CMS incorrectly penalizes hospitals in readmissions program, study finds

CMS’ long-standing Hospital Readmission Reduction Program incorrectly penalizes hospitals or overlooks hospitals that should receive a penalty, according to a new study.

The findings, published Wednesday in JAMA Cardiology, are the latest to uncover flaws in the Hospital Readmission Reduction Program, which has been heavily criticized by hospitals and quality researchers since its inception in 2012 under the Affordable Care Act.

The new study found CMS incorrectly penalizes hospitals due to margins of error associated with the 30-day risk-adjusted readmission measure the program relies on. The study evaluated three of the six conditions part of the program: acute myocardial infarction, pneumonia and heart failure. Using CMS data from 2014 to 2017, the study found 20.9% of hospitals should have been penalized for their readmission rates for acute myocardial infarction but weren’t, while 13.5% should have received a penalty for their readmission rate for heart failure and 13.2% for their readmission rate for pneumonia. At the same time, 10.1% of hospitals received a penalty for their performance on readmissions for acute myocardial infarction but shouldn’t have, while 10.9% were incorrectly penalized for heart failure and 12.3% for pneumonia.

In the penalty program, the readmissions rate for hospitals is an estimate because CMS is using a measure with a margin of error. Other outcomes measures CMS uses for value-based payment programs also have a margin of error such as 30-day mortality rates.

Changyu Shen, lead author of the study and a senior biostatistician at the Smith Center for Outcomes Research in Cardiology at the Beth Israel Deaconess Medical Center, said he isn’t aware of published research until this study that demonstrates how the margin of error actually impacts penalties in the readmissions program.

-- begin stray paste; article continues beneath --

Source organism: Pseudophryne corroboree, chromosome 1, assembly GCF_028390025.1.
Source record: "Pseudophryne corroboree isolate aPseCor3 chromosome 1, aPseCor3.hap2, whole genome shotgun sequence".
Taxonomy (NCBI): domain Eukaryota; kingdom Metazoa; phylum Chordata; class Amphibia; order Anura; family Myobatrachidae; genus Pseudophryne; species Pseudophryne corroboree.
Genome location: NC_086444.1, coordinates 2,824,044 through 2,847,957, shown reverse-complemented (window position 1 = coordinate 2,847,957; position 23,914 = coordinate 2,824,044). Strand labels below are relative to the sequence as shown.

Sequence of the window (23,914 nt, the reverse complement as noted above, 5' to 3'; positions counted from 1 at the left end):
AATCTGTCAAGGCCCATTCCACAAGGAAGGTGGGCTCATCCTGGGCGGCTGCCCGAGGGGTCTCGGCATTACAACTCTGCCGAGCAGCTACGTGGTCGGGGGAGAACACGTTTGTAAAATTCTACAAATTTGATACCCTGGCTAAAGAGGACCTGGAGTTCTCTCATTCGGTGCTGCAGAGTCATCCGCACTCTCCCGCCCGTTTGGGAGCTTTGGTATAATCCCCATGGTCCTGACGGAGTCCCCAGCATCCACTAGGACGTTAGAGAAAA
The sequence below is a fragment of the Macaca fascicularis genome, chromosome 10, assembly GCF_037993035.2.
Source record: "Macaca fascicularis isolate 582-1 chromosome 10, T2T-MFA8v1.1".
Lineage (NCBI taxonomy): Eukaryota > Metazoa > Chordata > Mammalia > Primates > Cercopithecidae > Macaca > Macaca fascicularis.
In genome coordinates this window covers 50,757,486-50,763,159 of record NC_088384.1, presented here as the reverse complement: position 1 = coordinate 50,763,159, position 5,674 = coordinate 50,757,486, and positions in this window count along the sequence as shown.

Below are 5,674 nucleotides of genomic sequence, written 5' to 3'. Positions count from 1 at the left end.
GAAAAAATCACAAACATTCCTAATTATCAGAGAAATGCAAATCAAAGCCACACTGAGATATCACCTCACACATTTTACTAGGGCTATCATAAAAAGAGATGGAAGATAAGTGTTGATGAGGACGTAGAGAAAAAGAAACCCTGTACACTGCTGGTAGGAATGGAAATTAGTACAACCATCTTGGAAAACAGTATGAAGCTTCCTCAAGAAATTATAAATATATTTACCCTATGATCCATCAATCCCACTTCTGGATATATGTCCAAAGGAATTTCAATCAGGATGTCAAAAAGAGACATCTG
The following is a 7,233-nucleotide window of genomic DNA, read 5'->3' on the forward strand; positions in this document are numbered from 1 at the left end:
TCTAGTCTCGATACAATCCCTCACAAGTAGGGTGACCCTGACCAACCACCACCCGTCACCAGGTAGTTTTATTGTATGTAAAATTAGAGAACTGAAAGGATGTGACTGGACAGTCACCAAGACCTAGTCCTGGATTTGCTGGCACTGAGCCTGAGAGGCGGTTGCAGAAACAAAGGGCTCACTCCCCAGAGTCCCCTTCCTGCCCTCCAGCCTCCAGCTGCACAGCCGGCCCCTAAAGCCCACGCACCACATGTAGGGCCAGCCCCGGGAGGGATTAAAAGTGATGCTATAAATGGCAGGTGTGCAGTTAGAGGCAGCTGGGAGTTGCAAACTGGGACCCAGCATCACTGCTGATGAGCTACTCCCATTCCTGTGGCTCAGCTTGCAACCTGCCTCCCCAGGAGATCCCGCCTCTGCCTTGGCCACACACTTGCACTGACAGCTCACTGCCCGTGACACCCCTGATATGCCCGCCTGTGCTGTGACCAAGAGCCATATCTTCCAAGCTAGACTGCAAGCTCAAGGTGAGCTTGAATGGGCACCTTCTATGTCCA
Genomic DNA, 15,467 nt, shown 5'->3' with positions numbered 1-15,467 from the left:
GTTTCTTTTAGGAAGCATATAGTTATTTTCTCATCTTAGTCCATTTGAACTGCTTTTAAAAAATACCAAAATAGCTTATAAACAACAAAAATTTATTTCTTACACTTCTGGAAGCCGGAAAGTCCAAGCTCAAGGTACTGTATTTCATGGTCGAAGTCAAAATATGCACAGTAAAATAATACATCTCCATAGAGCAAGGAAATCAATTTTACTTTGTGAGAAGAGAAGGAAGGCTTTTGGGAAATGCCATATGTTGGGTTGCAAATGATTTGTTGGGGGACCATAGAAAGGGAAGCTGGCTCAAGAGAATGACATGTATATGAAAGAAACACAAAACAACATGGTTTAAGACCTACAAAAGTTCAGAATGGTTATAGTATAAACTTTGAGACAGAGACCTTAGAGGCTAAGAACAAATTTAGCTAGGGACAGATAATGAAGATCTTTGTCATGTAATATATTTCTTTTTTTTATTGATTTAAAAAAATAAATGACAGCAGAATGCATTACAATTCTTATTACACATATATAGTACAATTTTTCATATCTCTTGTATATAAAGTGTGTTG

Acute myocardial infarction had the highest percentage of wrong penalties because it had the smallest amount of discharges in the CMS dataset and therefore a high margin of error. “When you have a higher margin of error, of course you are more likely to make mistakes,” Shen said.

The findings show the magnitude of incorrectly penalizing hospitals due to the margin of error “is not small,” Shen said.

Researchers should now look into how hospitals and patient outcomes are affected by the incorrect penalties, Shen said. “The next step would be to understand the consequence, does it matter?” he said.

Shen and his colleagues offer some potential solutions such as extending the data collection period CMS uses to decrease the margin of error. The authors suggest lengthening the data collection period from three years to 12 years for acute myocardial infarction and six years for pneumonia and heart failure, although Shen said he acknowledges that time period isn’t realistic.


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